Electronic music as a genre is no Internet-era fad. Obviously, it's become infinitely easier to get your hands on music over the last fifteen years or so - but artists have been innovating for decades, as synthesisers became more popular, turntables became more accessible and studio gadgets became increasingly more state-of-the-art.

Below, we take a look at some of the biggest players on the electronic music scene; these are some of the artists who provided the building blocks for EDM as we know it today.



If the sign of a good song is one that can traverse decades and still sound box-fresh, then Donna Summer's 'I Feel Love' (1977) is what you might call a bloomin' good song. It was co-written and co-produced by Italian svengali Moroder, who has been at the forefront of electronic music since the 1970s. He has scored numerous soundtracks, produced for Bowie and Blondie and arguably initiated the synthpop movement. At the tender age of 75, he's still making great music; in fact, he's just released his first album in thirty years, 'Déjà vu'. But this gem remains the jewel in his crown, even almost four decades later.



Londoner Oakenfold may not be a big a player on the scene these days as he once was, but back in the late 1980s and the 1990s, he was one of the world's biggest – largely thanks to his pioneering slots at the famous Heaven nightclub (which he co-ran) and the foundation of Perfecto Records. His own work over the years has been coloured by his eclecticism within dance and trance music; he's worked/collaborated with everyone from U2 to Happy Mondays and in 1995, he broke new ground by becoming the first DJ to play the main stage at Glastonbury (Kanye's got nothing on this guy). Put it this way: if something big was happening in dance music in the UK in the 1990s, Oakenfold probably has a connection to it in some way. A new album, 'Pop Killa', is reportedly due next year.



Now 54, Tong is of the same generation as Oakenfold and the likes of Carl Cox, Richie Hawtin and Judge Jules, and has been just as influential as on the techno and rave scenes over the years – if not moreso. One of the world's most recognisable DJs (partially down to that 'It's all gone Pete Tong' phrase), at least one of his 'Essential Selection' and 'Essential Mix' albums - which are broadcast on BBC Radio 1 and have showcased some of the biggest names in dance music over the years - will be found in the record collection of any discerning dance music fan.



Where do you start with Kraftwerk? You can only imagine being around in the 1970s when the Germans first burst onto the scene with this strange, rhythmic brand of electronica that was dubbed 'krautrock'. Over the last 45 years, they've pushed so many boundaries of the genre within the walls of their famous Kling Klang studios that it's difficult to absorb just how influential they've really been. The word 'icon' is overused when it comes to musicians, but Kraftwerk are without doubt, icons of electronic music. More importantly, they're still bloody cool.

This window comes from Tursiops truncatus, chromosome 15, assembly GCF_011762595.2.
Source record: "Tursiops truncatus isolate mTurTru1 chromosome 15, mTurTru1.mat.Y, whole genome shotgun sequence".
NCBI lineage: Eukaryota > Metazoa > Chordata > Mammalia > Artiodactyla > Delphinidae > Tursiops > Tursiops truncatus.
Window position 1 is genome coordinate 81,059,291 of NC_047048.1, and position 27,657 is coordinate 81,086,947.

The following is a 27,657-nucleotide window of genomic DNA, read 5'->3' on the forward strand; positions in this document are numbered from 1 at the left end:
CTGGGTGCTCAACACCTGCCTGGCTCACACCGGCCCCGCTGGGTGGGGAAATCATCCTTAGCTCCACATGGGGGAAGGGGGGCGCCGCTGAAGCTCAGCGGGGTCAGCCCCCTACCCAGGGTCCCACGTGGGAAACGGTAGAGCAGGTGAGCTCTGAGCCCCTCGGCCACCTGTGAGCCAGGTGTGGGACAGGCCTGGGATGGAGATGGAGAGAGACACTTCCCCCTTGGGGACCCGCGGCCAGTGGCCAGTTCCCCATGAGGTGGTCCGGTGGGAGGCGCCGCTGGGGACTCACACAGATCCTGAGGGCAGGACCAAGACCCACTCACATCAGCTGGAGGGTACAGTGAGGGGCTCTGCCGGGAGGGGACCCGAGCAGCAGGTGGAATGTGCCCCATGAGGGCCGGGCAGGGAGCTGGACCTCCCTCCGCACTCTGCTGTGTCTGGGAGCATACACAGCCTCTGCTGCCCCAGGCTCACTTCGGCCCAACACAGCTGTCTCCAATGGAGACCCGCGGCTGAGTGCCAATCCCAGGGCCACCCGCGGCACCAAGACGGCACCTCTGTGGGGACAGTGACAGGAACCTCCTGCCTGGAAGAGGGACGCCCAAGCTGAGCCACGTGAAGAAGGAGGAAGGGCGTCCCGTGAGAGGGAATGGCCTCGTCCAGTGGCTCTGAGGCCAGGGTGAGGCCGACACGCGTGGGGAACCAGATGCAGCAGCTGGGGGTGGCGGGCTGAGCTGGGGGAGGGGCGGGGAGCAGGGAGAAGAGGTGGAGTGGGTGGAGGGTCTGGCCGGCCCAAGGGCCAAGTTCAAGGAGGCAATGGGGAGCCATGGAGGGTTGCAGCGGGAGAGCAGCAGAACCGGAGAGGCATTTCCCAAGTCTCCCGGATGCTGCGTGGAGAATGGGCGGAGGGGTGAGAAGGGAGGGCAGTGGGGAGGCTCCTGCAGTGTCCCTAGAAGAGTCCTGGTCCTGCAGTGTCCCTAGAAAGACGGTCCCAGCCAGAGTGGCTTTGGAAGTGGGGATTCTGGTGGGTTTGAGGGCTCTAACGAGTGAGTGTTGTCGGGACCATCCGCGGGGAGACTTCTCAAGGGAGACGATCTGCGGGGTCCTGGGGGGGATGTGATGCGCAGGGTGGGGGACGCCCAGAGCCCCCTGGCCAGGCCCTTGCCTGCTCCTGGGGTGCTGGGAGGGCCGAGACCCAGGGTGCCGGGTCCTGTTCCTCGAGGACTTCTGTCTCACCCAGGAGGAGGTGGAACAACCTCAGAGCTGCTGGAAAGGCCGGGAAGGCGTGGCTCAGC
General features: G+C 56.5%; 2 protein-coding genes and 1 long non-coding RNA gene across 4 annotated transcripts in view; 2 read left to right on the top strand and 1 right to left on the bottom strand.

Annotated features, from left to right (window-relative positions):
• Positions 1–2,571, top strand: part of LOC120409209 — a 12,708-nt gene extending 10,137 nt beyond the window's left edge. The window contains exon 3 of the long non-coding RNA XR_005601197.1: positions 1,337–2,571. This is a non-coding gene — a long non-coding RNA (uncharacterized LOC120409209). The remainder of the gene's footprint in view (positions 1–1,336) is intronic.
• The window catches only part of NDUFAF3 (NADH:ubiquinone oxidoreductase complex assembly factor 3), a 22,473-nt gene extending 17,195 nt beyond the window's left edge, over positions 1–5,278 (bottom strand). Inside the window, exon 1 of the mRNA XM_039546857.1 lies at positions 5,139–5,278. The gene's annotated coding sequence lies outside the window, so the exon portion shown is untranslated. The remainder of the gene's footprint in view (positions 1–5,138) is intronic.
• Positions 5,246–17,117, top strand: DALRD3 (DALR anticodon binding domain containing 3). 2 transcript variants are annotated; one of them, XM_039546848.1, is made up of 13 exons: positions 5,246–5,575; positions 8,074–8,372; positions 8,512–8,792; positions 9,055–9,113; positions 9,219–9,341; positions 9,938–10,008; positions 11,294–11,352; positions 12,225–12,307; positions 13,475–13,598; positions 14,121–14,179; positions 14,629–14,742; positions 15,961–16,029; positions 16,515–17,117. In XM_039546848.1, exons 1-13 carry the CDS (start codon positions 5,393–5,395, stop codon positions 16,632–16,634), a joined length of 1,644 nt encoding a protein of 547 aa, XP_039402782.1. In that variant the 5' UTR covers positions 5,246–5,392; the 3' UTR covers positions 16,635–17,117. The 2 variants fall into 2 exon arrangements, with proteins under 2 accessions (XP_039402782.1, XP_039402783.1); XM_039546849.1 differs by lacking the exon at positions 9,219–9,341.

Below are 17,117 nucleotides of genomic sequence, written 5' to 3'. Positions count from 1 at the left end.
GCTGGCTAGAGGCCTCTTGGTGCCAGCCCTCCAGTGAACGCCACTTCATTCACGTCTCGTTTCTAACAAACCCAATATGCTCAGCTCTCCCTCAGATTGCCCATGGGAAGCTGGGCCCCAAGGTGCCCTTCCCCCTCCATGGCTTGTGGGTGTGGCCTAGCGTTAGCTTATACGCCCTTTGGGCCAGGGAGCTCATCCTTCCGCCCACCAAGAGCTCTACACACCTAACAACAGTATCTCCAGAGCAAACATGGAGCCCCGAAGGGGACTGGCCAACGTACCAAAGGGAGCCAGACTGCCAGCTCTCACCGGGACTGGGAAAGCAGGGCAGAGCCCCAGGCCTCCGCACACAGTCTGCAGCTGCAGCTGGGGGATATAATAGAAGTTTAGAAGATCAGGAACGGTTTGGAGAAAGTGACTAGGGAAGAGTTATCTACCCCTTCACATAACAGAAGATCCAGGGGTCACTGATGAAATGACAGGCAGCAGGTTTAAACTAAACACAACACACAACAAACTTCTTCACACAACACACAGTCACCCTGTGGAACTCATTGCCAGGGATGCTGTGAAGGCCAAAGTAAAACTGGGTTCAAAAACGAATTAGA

Mills didn't earn the nickname 'The Wizard' for no reason. While acts like Frankie Knuckles and Derrick Carter were blazing a trail on the nearby Chicago house scene around the same time, Detroit native Mills began his career in the 1980s at the forefront of the Detroit techno scene, his talent for mixing unparalleled at the time. His various relocations and projects – he's been resident at iconic Berlin club Berghain and is currently in residence at the Louvre Museum in Paris - have inspired his huge body of work across the last three decades, making him one of the most influential techno artists ever. Hell, even his fellow Detroit native Eminem namechecked him in a song.



By the early to mid-1990s, rave culture had taken off in a huge way. At the vanguard of the UK's rave scene were The Prodigy: four young Essex lads barely out of their teens, but who were making some incendiary tunes. They may be best known for later songs like 'Breathe' and 'Firestarter', but their early stuff – particularly their 1992 debut 'Experience' and to an extent, 1994's 'Music for the Gilted Generation' – perfectly captured that era of the post-hardcore rave scene. They may not be the innovators they once were, but those albums leave a legacy to be reckoned with.



It's easy to forget just how influential Daft Punk have been over the last two decades, particularly since they're still releasing consistently good albums. But for a generation – particularly the younger generation of EDM artists currently breaking through – the French duo were pioneering. Their 1997 debut 'Homework', which had songs like 'Around the World', 'Da Funk' and 'Alive' on its tracklisting, was revolutionary – breathing new life into electronica, making it accessible to a mainstream audience yet also staying true to its traditions. And that's before mentioning later belters like 'One More Time', 'Harder, Better, Faster, Stronger', songs that have become staples in the set of any electronica DJ worth his or her salt. 


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